In a post back in January, I mentioned discussing my take on the whole piracy issue that faces the FS payware community in an ever so painful way. Since the topic seems to have died down a bit in the forums lately, I’ll rekindle the flame a bit with a bit of perspective on my end.
It is piracy that ultimately caused my leaving FSD. Why? I’ll get to that in a bit but first a brief history of how I came about as a team member at FSD in the first place.
FSD’s history as 3rd party content creators goes back before my time as a developer. It was in the late 90s that Jim Goldman (still an FSD team member) along with Yannick Lavigne, Marco Rensen, Fred Banting, and Steve Small (also still with FSD) started creating amazing content such as the original Turbo Porter for FS 2000.
During my first freeware adventure with the creation of the Project Open-Sky C-17, I sought out the very best people I knew of to help me develop it. For the flight model, I asked Steve Small and he happily agreed (at that time, he was still doing some freeware work). Well, time passed and the C-17 was put out and then I decided to take a hiatus from development. Maybe a year or so later, Steve and the rest of FSD (who, along with Steve, was Tim Dickens and Jim Goldman) asked me to come on board as a professional modeler. They had several projects in the works that needed some modeling help and they felt that I fit the build – plus they were working on transitioning from FSDS to Gmax and I had already been learning it on my own. Also, I had been secretly working on a T-38 that would become (to my amazement) a great contribution to FSD’s hangar.
So it began in 2002, I was officially on board with FSD. We utilized the Flight1 installer to distribute product. With the release of the Seneca V, we noticed a dramatic problem. We were getting support inquiries in our forums from people not showing up in the product database. In an experiment, we released the service package as a download at FlightSim.com. To our amazement, the download count was nearly 33% greater than the number of aircraft originally sold. That told us that we were losing nearly 33% revenue to piracy.
That was enough motivation for us to develop or seek another distribution method that allowed better control of piracy. At first I thought that this was a good thing, but ultimately caused my leaving the group. Let me first say that in no way am I criticizing work done by the team members at FSD – I still think the work done there is great. But I was getting the feeling that more time was being placed on protecting the product than creating quality content of the overall product. Support for the product really became an ugly issue, especially when we were accusing a user of having pirated wares on his/her PC. FSD’s reputation was sinking like a ship, so I felt my time there was done.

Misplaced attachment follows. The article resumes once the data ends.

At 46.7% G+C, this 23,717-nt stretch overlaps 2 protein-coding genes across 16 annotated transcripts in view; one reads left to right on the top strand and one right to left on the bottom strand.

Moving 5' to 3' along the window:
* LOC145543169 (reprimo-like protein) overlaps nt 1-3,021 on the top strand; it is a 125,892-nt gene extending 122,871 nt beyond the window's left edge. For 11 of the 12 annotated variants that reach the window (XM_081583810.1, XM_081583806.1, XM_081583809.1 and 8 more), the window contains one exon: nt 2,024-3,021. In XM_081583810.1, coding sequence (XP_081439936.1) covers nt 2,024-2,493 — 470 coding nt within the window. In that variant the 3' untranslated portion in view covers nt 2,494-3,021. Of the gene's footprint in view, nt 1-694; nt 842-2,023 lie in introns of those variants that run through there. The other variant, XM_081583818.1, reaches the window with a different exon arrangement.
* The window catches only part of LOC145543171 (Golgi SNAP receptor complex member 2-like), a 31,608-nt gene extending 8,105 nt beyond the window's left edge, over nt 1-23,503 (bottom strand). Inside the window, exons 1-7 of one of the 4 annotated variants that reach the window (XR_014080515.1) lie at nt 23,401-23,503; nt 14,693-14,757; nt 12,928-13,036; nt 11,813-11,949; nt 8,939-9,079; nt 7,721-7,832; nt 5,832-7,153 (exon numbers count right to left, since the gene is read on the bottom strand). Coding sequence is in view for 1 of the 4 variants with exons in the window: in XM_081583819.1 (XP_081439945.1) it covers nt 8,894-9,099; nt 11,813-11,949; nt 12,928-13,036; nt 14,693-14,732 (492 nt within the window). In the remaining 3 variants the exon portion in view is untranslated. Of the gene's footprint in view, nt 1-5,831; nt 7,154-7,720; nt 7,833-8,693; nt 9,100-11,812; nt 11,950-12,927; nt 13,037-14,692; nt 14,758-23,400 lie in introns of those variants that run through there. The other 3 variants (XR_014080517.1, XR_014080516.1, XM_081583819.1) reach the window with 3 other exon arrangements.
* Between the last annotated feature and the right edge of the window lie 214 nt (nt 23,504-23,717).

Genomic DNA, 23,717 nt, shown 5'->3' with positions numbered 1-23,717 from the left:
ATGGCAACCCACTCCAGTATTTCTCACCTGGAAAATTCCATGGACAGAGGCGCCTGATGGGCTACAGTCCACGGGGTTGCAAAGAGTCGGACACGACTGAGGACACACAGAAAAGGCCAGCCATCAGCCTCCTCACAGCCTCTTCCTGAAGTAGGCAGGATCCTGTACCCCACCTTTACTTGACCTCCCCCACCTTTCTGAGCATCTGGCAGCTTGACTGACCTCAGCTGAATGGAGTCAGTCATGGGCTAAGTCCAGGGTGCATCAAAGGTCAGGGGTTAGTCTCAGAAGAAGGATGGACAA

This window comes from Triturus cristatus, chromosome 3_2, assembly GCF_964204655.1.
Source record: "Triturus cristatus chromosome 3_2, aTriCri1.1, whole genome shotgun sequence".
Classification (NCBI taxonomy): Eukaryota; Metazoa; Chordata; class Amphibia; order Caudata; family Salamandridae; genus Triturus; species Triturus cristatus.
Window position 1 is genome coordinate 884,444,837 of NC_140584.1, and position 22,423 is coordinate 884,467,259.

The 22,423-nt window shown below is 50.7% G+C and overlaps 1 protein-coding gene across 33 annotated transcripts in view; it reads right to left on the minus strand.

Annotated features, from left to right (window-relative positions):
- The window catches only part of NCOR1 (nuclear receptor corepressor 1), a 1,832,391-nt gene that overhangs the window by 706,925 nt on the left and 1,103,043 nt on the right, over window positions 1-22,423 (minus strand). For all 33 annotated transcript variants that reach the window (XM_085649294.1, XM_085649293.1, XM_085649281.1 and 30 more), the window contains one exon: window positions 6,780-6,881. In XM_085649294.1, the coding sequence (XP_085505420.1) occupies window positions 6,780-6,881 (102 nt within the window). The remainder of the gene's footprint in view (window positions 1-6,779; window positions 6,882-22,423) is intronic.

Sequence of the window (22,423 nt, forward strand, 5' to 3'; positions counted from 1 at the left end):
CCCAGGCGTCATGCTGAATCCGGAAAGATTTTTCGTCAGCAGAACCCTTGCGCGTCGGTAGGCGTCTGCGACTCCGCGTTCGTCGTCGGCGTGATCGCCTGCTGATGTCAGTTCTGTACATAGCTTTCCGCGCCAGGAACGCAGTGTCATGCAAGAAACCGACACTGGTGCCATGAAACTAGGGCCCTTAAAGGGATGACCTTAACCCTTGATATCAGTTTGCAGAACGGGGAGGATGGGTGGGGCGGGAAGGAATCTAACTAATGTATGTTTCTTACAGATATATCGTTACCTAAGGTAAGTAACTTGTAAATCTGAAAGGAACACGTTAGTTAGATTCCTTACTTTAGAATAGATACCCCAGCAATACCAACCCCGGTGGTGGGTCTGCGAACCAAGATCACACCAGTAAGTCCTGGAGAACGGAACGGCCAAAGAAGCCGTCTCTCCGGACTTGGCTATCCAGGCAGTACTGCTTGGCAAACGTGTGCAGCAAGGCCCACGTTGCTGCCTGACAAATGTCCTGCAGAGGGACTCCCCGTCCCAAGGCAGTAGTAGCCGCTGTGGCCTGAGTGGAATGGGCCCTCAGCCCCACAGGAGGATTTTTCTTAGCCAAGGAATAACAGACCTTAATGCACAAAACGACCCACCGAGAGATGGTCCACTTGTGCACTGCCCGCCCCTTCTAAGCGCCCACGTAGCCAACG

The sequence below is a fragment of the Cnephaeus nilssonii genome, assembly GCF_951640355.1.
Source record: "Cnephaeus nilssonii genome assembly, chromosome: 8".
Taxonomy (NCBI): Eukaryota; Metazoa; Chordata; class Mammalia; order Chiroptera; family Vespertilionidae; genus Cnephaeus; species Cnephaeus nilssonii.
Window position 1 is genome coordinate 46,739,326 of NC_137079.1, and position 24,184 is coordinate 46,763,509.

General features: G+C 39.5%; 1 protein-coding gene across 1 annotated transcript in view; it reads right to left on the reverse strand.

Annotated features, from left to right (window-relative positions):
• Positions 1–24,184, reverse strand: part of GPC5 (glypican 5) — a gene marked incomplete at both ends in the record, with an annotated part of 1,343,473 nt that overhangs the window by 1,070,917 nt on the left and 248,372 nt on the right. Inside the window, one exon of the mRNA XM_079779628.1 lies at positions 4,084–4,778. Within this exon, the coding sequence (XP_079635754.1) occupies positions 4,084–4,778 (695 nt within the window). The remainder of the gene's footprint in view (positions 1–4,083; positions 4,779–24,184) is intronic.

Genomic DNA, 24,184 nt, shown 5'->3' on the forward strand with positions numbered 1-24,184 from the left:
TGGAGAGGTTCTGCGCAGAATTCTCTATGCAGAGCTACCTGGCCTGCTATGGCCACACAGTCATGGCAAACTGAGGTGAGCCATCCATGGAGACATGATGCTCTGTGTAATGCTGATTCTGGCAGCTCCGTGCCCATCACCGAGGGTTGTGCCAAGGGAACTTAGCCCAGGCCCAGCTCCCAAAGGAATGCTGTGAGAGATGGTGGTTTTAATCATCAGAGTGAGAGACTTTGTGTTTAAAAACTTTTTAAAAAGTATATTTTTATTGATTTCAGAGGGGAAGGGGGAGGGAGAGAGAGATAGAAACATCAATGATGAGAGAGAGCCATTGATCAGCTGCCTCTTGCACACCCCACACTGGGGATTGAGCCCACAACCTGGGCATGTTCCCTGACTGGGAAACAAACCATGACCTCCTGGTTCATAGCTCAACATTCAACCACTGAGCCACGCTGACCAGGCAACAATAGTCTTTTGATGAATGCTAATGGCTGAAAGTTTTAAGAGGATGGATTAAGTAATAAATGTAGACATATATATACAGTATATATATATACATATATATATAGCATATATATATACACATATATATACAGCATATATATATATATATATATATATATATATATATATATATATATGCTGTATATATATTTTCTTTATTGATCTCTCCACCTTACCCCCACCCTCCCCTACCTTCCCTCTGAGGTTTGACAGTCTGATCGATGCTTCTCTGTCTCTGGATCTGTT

Then I moved to a short stint with Dreamfleet. I came to realize that Lou and I didn’t see eye-to-eye on a lot of issues – namely placing authentic avionics in the Twin Comanche I was developing, so I joined Eaglesoft with whom I currently develop. Yes, Eaglesoft product is shared on bittorrent and warez sites. Am I happy about that? You bet I am not. Will piracy ever go away? I do not think there will ever be a vehicle for distribution that will not be susceptible to hackers.
I prefer to look at the whole situation like this. If people are willing to steal my work, I would rather not have them as a paying customer. Period. To those who do believe in rewarding people such as myself for the time and effort to created authentic and highly realistic works for FS, I applaude you for your contribution. You help sustain and prolong our existence in the FS market.